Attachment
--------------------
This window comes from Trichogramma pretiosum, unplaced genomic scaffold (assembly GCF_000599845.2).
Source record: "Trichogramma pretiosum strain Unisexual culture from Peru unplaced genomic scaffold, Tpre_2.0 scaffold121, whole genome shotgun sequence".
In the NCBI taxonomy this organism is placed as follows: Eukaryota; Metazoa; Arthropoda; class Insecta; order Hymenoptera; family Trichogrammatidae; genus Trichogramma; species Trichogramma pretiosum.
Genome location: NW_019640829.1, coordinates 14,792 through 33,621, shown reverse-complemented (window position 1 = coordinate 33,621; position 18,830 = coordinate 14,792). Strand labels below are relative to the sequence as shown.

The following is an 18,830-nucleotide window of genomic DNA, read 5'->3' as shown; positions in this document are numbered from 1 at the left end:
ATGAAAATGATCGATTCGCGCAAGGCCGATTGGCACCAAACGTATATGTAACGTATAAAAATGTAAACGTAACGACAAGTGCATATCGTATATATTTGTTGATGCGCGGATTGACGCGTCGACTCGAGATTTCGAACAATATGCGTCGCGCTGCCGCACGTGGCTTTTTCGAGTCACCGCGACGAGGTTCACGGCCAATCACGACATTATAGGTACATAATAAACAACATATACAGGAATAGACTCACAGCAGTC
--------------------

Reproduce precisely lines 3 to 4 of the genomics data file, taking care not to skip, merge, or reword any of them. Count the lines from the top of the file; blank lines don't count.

In the NCBI taxonomy this organism is placed as follows: Eukaryota; Metazoa; Arthropoda; class Insecta; order Hymenoptera; family Trichogrammatidae; genus Trichogramma; species Trichogramma pretiosum.
Genome location: NW_019640829.1, coordinates 14,792 through 33,621, shown reverse-complemented (window position 1 = coordinate 33,621; position 18,830 = coordinate 14,792). Strand labels below are relative to the sequence as shown.